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Adoptive Breastfeeding

Breast Milk Donated or Sold Online Is Often Tainted, Study Says

Hi everyone,
I thought I would share this article with you. How do you supplement, if you do supplement? We were planning to supplement from an online donor, since we can’t afford the milkbank, but now I’m a little concerned based on this study.


I would never buy peer-to-peer breast milk—someone having a profit motive without regulation means that there’s a much greater likelihood of someone having a motive to tamper with the milk (such as diluting it). As I’ve understood it, selling breast milk peer-to-peer is illegal.

Donated milk is different, to me.

We have received donor milk for our adopted son (now just over a year old) from over 20 amazing milk mamas who have been happy to answer questions and/or provide info on their health background. Our son is a healthy, happy boy, and I think he must have fascinating gut flora from having more communal breastfeeding experiences. Is there some risk involved? Of course. I wish I had simply been able to induce and have a full supply for him, but it didn’t happen that way. So I trust moms who are giving their own babies their milk to share with me. And I thank them profusely, supply them with replacement bags, and give photos of our growing boy (growing on their milk!) and gifts at the holidays (for repeat donors).

Keep in mind formula also includes risk. (In fact, google ‘risks of not breastfeeding,’ and you’ll get interesting results from the NIH.) I feel like this page has a good discussion of the benefits and risks of informal milk sharing vs. formula:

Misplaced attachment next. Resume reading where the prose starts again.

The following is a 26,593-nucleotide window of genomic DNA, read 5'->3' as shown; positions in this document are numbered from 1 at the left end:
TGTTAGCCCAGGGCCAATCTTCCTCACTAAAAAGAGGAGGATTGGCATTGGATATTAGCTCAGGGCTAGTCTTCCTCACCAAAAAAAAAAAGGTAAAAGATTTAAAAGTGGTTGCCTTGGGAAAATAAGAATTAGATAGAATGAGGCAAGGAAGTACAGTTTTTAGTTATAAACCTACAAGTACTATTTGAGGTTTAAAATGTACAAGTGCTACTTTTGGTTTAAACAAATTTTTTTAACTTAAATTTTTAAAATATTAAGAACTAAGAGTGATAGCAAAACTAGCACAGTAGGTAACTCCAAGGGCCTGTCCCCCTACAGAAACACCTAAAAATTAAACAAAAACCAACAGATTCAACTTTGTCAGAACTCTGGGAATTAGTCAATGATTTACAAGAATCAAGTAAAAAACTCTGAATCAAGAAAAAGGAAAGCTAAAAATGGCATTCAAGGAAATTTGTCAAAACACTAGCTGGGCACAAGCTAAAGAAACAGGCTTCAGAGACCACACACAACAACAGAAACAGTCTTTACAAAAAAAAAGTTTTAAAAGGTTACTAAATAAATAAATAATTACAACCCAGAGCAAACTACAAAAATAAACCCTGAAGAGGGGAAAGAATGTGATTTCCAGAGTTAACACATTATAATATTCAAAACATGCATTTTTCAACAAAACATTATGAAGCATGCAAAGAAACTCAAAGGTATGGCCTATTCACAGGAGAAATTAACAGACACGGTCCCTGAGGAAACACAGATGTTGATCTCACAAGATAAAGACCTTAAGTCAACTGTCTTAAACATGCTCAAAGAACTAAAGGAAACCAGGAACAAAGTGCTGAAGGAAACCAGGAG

Hope that helps.

Posted by YeahBaby on Oct 21, 2013 at 10:37pm

I think it’s safer, albeit more expensive, to buy from the regulated milk banks.

Posted by mumstheword on Oct 21, 2013 at 10:54pm

How do you find donors? Particularly donors that you can trust.

Posted by niki000 on Oct 22, 2013 at 12:03am

1. Milk can be flash pasteurized at home.
2. We can use this as a opportunity to educate people on safely collecting and storing milk. Because this isnt a donor issue, this is a collection issue, whether the milk is intended for donation or at use home is beside the fact. Because the milk is usually stored for the mothers own baby first, and then donated when there is an excess.
3. Most mothers ask for medical records. I know in Canada all mothers are tested for HIV, and Hepatitis when pregnant. You can request those records.

Posted by Lyds780 on Oct 22, 2013 at 1:07am
If anyone is interested in flash pasteurization, here are some instructions.

Posted by Lyds780 on Oct 22, 2013 at 1:10am

I agree that we should continue to educate about safely storing and collecting.

However, I can’t find any information about whether or not flash pasteurization affects some of the other things they found such as:

-36 percent with strep
-almost three-quarters with other bacterial species
-Three of the samples contained salmonella

Do have any information about these risks?

Posted by niki000 on Oct 22, 2013 at 9:21pm

Here is an interesting perspective on the study:

Posted by rredhead on Oct 23, 2013 at 12:21am

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